Is There a Cancer-Prone Personality?
How you think and act may put you at risk
Posted November 13, 2014
More than twenty years ago, the American Cancer Association asked the question, is there a cancer-prone personality? At the time, results were inconclusive and researchers needed much more information before they could put the debate to rest. Since then, studies have shown that there may indeed be a link between behavior and personality and the onset of and recovery from cancer.
We know that emotions such as depression, anger, and hostility make us more prone to illness and disease; and it’s been shown that positive attitudes such as hope, optimism, and happiness strengthens our immune system and protects us from disease. Recent studies point to two personality types that seem to make us either cancer-prone or cancer resistant.
Cancer-Prone Personality Types
• Represses both positive and negative emotions.
• Shows anger, resentment, or hostility towards others.
• Takes on extra duties and responsibilities, even when they cause stress.
• Reacts adversely to and does not cope well with life changes.
• Is negative or pessimistic.
• Becomes easily depressed or has feelings of hopelessness.
• Worries often and excessively about others.
• Feels the need for approval and to please others.
Cancer-Resistant Personality Type
• Expresses emotions in a positive and constructive way.
• Controls anger and resolves anger issues positively.
• Knows when to say no.
• Copes well with stress and feels in control of situations.
• Is optimistic and hopeful.
• Does not become easily depressed.
• Seeks out and maintains social support networks.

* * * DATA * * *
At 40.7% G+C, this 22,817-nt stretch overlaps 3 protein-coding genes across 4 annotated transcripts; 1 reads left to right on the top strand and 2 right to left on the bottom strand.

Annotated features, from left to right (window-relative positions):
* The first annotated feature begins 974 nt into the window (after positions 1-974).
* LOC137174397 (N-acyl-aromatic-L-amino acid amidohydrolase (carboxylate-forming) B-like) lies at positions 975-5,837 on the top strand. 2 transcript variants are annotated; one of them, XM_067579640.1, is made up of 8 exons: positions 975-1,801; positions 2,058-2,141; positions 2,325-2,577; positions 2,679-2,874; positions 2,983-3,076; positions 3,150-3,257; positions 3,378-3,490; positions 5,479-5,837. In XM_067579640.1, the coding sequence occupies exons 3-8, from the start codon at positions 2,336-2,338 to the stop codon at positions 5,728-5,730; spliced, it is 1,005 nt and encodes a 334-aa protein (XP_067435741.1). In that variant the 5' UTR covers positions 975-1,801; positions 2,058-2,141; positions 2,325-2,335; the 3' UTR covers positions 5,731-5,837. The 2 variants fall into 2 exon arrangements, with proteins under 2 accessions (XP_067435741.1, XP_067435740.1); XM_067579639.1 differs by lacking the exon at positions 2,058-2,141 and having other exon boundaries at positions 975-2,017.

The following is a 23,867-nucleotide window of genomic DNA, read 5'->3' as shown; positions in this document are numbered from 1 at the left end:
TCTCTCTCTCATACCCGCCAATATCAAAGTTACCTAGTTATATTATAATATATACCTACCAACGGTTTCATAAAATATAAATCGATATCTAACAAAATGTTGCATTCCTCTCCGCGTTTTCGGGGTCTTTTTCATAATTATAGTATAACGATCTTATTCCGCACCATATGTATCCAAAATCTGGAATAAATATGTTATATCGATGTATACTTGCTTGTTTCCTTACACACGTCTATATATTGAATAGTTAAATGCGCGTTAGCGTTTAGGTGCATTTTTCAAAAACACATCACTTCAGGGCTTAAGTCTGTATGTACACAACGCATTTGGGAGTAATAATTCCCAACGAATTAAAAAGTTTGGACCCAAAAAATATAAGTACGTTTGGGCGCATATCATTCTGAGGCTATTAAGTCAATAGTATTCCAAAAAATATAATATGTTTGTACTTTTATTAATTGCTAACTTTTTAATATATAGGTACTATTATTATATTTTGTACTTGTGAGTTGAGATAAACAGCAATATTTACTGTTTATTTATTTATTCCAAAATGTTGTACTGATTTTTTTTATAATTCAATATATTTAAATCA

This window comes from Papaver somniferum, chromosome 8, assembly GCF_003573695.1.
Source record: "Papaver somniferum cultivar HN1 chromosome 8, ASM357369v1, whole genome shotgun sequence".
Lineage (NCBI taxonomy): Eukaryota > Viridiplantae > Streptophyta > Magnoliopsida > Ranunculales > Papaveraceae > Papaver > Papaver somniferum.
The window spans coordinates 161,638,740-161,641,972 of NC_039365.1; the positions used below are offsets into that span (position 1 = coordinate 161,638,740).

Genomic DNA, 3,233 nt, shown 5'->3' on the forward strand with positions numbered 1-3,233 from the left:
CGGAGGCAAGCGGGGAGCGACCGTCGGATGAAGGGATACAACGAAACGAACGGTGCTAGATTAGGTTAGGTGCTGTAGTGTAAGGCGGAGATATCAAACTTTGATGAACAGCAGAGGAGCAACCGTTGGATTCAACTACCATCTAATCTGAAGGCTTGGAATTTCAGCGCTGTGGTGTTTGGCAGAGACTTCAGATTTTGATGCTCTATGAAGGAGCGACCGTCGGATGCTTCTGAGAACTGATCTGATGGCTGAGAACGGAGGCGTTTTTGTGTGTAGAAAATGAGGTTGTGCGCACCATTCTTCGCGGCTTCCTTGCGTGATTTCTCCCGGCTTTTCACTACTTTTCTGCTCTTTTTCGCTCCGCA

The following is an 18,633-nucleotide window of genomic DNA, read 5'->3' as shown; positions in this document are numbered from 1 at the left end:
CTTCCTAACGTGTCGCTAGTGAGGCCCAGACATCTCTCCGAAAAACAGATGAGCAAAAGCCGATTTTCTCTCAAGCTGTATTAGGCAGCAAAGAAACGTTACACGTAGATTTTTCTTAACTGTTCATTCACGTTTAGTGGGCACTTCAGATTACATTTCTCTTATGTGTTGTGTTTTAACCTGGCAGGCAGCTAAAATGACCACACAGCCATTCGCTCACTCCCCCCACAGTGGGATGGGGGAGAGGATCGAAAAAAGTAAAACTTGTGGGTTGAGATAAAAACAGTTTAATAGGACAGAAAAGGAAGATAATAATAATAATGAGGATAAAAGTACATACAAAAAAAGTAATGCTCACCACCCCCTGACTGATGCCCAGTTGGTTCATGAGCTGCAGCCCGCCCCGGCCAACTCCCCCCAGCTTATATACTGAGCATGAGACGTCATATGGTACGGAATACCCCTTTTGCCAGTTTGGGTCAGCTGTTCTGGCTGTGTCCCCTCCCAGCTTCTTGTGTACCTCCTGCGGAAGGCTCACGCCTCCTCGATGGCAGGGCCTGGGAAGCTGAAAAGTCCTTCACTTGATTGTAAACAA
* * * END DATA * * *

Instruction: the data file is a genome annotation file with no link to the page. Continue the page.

• Does not worry excessively.
• Likes to please, but does not seek approval as an emotional crutch.
As with everything else, there are always exceptions: some of the most optimistic and positive among us will get cancer, and some of the angriest and most hostile will live to be 100, cancer-free. But when a cancer patient is told that his or her disease is terminal, those who adopt cancer-resistant traits tend to live longer because their newly acquired behaviors will automatically boost immunity.
Mind-body techniques such a meditation and guided imagery can have a positive effect on cancer treatment. A patient’s coping style, behavior, and recovery strategy are critical factors in five-year survival rates. Furthermore, mortality is typically reduced for those who have a social support network compared with those who are socially isolated; and patients who establish a recovery program that includes stress management and relaxation techniques have fewer relapses. So there is, indeed, a link between mind and body when it comes to the effectiveness of cancer therapies.
If researchers have learned anything it’s that even a disease like cancer is much more easily overcome when we use the mind-body connection to help fight it. And that by strengthening and conditioning the mind part of the mind-body connection, we can extend life and optimize the chances of recovery. In future blogs, I’ll discuss using self-healing images and other specific techniques from my book Mind-Body Health & Healing that anyone can use to boost immunity and help reverse cancer growth.